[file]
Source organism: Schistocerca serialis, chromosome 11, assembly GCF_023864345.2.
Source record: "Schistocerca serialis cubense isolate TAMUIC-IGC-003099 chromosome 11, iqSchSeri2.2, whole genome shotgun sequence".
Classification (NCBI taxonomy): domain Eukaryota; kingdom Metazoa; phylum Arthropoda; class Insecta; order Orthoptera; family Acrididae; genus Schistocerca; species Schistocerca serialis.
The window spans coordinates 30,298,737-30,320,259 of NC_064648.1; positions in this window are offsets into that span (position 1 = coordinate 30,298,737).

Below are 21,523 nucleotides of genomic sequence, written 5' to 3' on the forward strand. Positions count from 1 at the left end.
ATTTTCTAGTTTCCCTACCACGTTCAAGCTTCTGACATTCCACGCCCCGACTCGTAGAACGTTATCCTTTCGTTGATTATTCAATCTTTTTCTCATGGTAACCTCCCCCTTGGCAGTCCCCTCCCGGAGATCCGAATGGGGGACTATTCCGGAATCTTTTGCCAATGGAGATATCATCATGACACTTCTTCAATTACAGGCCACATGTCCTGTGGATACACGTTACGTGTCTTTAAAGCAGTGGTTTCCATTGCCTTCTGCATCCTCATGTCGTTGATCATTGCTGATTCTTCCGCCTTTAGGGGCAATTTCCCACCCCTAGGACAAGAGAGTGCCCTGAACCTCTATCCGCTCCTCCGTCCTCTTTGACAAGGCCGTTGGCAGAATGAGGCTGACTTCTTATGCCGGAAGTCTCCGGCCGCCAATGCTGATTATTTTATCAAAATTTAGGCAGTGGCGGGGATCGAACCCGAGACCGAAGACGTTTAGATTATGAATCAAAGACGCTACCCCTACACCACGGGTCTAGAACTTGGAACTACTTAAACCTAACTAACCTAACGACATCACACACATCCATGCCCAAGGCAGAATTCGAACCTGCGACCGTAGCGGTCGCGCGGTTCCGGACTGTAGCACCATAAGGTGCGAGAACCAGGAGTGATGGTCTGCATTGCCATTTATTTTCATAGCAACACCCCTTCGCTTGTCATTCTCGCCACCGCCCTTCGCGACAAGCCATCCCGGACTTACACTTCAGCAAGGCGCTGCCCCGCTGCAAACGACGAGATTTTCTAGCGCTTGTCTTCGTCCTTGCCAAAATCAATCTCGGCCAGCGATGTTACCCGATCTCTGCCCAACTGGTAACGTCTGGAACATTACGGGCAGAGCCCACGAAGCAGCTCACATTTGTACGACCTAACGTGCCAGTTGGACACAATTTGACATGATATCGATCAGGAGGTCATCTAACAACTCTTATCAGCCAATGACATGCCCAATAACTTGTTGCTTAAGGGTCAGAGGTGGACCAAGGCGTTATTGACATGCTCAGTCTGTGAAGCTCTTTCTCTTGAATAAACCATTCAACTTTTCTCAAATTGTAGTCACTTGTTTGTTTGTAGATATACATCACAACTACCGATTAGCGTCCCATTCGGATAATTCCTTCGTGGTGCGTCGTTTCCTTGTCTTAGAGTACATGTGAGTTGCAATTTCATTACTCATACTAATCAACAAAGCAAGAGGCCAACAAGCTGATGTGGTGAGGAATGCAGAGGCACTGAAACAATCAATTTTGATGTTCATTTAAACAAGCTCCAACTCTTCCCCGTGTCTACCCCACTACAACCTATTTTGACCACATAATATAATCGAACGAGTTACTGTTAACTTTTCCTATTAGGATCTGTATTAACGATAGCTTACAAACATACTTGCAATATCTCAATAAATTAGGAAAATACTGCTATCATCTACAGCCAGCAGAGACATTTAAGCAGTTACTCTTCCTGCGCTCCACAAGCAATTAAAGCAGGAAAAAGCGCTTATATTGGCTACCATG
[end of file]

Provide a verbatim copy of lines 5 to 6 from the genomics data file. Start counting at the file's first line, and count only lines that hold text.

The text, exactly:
Below are 21,523 nucleotides of genomic sequence, written 5' to 3' on the forward strand. Positions count from 1 at the left end.
ATTTTCTAGTTTCCCTACCACGTTCAAGCTTCTGACATTCCACGCCCCGACTCGTAGAACGTTATCCTTTCGTTGATTATTCAATCTTTTTCTCATGGTAACCTCCCCCTTGGCAGTCCCCTCCCGGAGATCCGAATGGGGGACTATTCCGGAATCTTTTGCCAATGGAGATATCATCATGACACTTCTTCAATTACAGGCCACATGTCCTGTGGATACACGTTACGTGTCTTTAAAGCAGTGGTTTCCATTGCCTTCTGCATCCTCATGTCGTTGATCATTGCTGATTCTTCCGCCTTTAGGGGCAATTTCCCACCCCTAGGACAAGAGAGTGCCCTGAACCTCTATCCGCTCCTCCGTCCTCTTTGACAAGGCCGTTGGCAGAATGAGGCTGACTTCTTATGCCGGAAGTCTCCGGCCGCCAATGCTGATTATTTTATCAAAATTTAGGCAGTGGCGGGGATCGAACCCGAGACCGAAGACGTTTAGATTATGAATCAAAGACGCTACCCCTACACCACGGGTCTAGAACTTGGAACTACTTAAACCTAACTAACCTAACGACATCACACACATCCATGCCCAAGGCAGAATTCGAACCTGCGACCGTAGCGGTCGCGCGGTTCCGGACTGTAGCACCATAAGGTGCGAGAACCAGGAGTGATGGTCTGCATTGCCATTTATTTTCATAGCAACACCCCTTCGCTTGTCATTCTCGCCACCGCCCTTCGCGACAAGCCATCCCGGACTTACACTTCAGCAAGGCGCTGCCCCGCTGCAAACGACGAGATTTTCTAGCGCTTGTCTTCGTCCTTGCCAAAATCAATCTCGGCCAGCGATGTTACCCGATCTCTGCCCAACTGGTAACGTCTGGAACATTACGGGCAGAGCCCACGAAGCAGCTCACATTTGTACGACCTAACGTGCCAGTTGGACACAATTTGACATGATATCGATCAGGAGGTCATCTAACAACTCTTATCAGCCAATGACATGCCCAATAACTTGTTGCTTAAGGGTCAGAGGTGGACCAAGGCGTTATTGACATGCTCAGTCTGTGAAGCTCTTTCTCTTGAATAAACCATTCAACTTTTCTCAAATTGTAGTCACTTGTTTGTTTGTAGATATACATCACAACTACCGATTAGCGTCCCATTCGGATAATTCCTTCGTGGTGCGTCGTTTCCTTGTCTTAGAGTACATGTGAGTTGCAATTTCATTACTCATACTAATCAACAAAGCAAGAGGCCAACAAGCTGATGTGGTGAGGAATGCAGAGGCACTGAAACAATCAATTTTGATGTTCATTTAAACAAGCTCCAACTCTTCCCCGTGTCTACCCCACTACAACCTATTTTGACCACATAATATAATCGAACGAGTTACTGTTAACTTTTCCTATTAGGATCTGTATTAACGATAGCTTACAAACATACTTGCAATATCTCAATAAATTAGGAAAATACTGCTATCATCTACAGCCAGCAGAGACATTTAAGCAGTTACTCTTCCTGCGCTCCACAAGCAATTAAAGCAGGAAAAAGCGCTTATATTGGCTACCATG